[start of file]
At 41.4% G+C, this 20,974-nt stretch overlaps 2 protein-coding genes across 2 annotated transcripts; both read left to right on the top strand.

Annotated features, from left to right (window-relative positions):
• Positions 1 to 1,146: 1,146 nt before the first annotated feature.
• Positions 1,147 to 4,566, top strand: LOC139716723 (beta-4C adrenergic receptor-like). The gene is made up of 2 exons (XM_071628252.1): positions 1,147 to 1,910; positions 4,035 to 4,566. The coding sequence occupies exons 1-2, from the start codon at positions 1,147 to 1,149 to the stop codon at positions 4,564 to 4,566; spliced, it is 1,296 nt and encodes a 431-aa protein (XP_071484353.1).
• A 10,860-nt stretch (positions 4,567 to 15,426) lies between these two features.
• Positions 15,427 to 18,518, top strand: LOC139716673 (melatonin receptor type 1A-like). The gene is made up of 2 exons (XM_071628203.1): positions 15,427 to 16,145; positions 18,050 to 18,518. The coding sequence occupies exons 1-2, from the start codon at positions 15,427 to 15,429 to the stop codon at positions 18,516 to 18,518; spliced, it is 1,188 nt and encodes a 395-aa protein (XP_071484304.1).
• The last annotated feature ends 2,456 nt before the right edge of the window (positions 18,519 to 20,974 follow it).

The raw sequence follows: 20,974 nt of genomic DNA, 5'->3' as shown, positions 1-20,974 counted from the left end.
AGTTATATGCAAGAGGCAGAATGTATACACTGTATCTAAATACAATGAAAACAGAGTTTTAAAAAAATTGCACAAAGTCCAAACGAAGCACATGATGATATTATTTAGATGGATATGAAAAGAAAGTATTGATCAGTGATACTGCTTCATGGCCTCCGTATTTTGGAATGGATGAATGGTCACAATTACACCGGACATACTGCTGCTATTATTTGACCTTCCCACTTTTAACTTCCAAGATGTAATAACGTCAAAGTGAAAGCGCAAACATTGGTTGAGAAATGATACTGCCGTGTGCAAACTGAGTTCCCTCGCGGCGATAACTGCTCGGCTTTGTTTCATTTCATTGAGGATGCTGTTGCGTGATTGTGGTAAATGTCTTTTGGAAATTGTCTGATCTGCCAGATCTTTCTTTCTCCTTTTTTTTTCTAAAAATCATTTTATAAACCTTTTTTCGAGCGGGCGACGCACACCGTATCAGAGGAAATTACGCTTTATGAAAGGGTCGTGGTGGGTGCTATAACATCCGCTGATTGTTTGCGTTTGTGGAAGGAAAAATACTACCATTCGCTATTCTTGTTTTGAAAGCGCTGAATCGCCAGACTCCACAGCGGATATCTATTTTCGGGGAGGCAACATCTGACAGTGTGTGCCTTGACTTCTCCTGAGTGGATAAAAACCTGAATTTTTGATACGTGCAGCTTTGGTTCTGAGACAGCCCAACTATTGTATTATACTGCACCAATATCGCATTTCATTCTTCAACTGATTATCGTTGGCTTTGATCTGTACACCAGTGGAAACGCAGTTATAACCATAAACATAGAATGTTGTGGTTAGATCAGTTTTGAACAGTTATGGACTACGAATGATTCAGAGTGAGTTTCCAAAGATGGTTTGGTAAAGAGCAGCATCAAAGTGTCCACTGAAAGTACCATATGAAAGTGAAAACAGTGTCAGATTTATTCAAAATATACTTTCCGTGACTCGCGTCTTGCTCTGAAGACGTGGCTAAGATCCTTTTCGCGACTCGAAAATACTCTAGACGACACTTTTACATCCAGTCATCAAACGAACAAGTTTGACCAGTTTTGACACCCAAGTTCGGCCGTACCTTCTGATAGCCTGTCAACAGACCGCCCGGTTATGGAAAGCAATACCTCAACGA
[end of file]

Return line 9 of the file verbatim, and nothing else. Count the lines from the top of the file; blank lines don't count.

AGTTATATGCAAGAGGCAGAATGTATACACTGTATCTAAATACAATGAAAACAGAGTTTTAAAAAAATTGCACAAAGTCCAAACGAAGCACATGATGATATTATTTAGATGGATATGAAAAGAAAGTATTGATCAGTGATACTGCTTCATGGCCTCCGTATTTTGGAATGGATGAATGGTCACAATTACACCGGACATACTGCTGCTATTATTTGACCTTCCCACTTTTAACTTCCAAGATGTAATAACGTCAAAGTGAAAGCGCAAACATTGGTTGAGAAATGATACTGCCGTGTGCAAACTGAGTTCCCTCGCGGCGATAACTGCTCGGCTTTGTTTCATTTCATTGAGGATGCTGTTGCGTGATTGTGGTAAATGTCTTTTGGAAATTGTCTGATCTGCCAGATCTTTCTTTCTCCTTTTTTTTTCTAAAAATCATTTTATAAACCTTTTTTCGAGCGGGCGACGCACACCGTATCAGAGGAAATTACGCTTTATGAAAGGGTCGTGGTGGGTGCTATAACATCCGCTGATTGTTTGCGTTTGTGGAAGGAAAAATACTACCATTCGCTATTCTTGTTTTGAAAGCGCTGAATCGCCAGACTCCACAGCGGATATCTATTTTCGGGGAGGCAACATCTGACAGTGTGTGCCTTGACTTCTCCTGAGTGGATAAAAACCTGAATTTTTGATACGTGCAGCTTTGGTTCTGAGACAGCCCAACTATTGTATTATACTGCACCAATATCGCATTTCATTCTTCAACTGATTATCGTTGGCTTTGATCTGTACACCAGTGGAAACGCAGTTATAACCATAAACATAGAATGTTGTGGTTAGATCAGTTTTGAACAGTTATGGACTACGAATGATTCAGAGTGAGTTTCCAAAGATGGTTTGGTAAAGAGCAGCATCAAAGTGTCCACTGAAAGTACCATATGAAAGTGAAAACAGTGTCAGATTTATTCAAAATATACTTTCCGTGACTCGCGTCTTGCTCTGAAGACGTGGCTAAGATCCTTTTCGCGACTCGAAAATACTCTAGACGACACTTTTACATCCAGTCATCAAACGAACAAGTTTGACCAGTTTTGACACCCAAGTTCGGCCGTACCTTCTGATAGCCTGTCAACAGACCGCCCGGTTATGGAAAGCAATACCTCAACGA